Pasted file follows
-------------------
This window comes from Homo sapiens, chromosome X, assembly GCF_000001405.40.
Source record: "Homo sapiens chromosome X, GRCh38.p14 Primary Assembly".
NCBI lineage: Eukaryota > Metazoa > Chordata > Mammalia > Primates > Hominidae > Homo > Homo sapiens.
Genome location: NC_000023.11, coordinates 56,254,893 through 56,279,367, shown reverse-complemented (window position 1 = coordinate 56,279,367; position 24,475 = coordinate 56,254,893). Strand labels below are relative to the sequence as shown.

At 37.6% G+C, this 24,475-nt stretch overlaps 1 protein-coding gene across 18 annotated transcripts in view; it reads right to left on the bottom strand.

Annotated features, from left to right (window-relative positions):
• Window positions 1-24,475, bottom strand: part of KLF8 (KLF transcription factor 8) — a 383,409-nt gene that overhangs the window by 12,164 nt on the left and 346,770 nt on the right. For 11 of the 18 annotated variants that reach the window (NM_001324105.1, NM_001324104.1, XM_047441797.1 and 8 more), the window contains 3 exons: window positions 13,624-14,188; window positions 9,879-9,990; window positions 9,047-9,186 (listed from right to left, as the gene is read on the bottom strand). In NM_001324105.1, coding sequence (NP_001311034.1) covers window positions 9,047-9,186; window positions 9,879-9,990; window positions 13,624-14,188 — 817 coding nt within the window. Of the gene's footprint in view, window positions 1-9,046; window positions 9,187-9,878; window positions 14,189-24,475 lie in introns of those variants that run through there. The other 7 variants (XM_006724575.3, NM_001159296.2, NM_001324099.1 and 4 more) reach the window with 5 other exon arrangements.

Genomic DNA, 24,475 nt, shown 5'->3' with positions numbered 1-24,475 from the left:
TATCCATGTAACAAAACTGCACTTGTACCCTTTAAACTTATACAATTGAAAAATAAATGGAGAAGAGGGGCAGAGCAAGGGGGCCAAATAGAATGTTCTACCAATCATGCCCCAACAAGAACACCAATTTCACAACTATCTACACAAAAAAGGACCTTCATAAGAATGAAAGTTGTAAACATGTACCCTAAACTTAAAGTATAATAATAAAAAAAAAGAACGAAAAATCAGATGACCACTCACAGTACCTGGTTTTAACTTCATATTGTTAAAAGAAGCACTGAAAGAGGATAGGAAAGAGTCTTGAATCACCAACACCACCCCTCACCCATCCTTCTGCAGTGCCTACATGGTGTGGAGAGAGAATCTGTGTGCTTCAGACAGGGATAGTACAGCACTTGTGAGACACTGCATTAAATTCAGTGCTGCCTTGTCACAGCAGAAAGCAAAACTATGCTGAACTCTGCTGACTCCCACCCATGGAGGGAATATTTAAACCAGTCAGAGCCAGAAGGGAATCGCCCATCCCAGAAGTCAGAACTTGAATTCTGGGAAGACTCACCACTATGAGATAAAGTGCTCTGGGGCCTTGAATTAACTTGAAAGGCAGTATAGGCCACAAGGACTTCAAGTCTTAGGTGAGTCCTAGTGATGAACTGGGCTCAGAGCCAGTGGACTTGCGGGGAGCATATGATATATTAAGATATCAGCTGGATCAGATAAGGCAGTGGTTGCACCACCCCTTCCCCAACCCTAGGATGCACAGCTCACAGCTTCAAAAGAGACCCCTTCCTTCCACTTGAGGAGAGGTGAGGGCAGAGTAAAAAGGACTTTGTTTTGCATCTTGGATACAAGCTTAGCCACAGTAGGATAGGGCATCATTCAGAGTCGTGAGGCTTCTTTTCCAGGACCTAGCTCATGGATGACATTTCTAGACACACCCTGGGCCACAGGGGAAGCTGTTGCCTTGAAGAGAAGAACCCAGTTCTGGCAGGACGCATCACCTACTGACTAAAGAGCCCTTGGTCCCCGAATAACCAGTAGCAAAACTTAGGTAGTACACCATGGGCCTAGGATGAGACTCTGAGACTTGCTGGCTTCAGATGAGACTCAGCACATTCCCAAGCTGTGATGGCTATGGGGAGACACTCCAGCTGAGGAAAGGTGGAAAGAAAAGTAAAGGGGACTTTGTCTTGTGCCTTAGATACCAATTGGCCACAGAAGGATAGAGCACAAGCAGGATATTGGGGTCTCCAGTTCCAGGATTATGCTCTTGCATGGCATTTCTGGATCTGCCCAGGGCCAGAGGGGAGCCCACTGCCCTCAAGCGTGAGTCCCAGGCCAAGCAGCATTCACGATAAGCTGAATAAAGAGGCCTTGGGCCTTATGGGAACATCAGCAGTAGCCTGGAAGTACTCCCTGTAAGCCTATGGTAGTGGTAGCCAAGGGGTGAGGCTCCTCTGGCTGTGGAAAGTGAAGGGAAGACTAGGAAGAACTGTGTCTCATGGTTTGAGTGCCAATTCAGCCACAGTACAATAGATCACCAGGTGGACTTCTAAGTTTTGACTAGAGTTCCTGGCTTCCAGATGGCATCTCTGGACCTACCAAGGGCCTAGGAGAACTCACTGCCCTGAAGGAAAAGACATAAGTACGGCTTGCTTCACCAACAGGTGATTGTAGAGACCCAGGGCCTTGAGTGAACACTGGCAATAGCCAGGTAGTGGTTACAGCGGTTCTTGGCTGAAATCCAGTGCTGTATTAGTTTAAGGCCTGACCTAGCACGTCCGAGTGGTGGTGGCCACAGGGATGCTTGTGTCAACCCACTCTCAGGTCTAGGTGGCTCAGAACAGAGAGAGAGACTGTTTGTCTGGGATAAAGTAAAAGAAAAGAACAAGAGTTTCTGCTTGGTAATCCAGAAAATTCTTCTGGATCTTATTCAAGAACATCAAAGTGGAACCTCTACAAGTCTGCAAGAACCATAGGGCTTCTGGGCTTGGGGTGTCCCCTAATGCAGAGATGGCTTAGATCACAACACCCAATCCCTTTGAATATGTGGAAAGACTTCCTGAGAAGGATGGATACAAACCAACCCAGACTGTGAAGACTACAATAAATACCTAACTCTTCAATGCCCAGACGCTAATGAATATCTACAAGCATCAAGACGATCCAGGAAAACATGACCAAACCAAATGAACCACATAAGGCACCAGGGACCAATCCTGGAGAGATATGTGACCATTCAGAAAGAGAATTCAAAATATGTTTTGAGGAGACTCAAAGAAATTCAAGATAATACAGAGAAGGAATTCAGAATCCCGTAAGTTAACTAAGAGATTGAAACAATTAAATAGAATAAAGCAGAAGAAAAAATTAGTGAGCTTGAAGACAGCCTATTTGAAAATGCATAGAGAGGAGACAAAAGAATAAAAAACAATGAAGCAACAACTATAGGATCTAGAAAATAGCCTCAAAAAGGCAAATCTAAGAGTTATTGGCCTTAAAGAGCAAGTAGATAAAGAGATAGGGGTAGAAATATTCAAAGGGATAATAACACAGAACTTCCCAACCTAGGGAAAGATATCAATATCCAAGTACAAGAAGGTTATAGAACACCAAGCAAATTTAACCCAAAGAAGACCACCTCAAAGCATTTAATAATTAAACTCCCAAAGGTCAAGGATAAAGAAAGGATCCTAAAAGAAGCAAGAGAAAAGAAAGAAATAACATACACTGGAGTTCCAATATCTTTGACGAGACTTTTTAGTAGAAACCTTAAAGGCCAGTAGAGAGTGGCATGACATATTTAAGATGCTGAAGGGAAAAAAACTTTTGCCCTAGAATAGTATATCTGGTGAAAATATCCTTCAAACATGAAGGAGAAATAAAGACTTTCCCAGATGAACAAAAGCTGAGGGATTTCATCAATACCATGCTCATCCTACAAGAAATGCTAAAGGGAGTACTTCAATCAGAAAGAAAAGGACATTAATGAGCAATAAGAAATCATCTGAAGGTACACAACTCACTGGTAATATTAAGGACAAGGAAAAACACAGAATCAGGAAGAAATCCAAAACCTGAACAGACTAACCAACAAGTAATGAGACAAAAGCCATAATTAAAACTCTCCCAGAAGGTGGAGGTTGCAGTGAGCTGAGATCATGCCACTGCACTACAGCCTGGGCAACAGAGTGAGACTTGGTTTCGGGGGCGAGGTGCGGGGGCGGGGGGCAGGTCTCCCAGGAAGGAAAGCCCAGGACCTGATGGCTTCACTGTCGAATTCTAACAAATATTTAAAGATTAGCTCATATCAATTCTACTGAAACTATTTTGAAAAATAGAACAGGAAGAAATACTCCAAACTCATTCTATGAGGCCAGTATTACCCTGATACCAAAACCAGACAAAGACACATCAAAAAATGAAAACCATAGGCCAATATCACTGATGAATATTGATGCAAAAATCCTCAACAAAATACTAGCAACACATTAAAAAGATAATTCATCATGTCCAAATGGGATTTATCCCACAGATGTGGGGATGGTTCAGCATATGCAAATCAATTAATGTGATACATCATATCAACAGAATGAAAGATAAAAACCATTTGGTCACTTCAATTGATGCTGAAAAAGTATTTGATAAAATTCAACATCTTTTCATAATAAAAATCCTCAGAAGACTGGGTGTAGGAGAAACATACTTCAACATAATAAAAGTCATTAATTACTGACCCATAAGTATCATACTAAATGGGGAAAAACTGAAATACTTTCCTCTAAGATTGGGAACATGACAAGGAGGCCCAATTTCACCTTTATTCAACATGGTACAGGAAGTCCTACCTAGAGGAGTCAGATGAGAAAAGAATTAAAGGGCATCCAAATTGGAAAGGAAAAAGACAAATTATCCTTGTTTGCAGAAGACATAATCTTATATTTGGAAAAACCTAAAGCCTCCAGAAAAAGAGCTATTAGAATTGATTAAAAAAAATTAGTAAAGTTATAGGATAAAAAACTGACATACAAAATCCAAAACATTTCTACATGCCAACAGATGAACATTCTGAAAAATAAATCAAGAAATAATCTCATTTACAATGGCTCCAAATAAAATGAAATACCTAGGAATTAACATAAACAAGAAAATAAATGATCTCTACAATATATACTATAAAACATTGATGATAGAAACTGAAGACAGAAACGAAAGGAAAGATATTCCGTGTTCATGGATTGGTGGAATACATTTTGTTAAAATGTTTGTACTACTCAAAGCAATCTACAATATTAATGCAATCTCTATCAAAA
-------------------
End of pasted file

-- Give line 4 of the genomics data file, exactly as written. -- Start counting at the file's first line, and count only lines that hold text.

Genome location: NC_000023.11, coordinates 56,254,893 through 56,279,367, shown reverse-complemented (window position 1 = coordinate 56,279,367; position 24,475 = coordinate 56,254,893). Strand labels below are relative to the sequence as shown.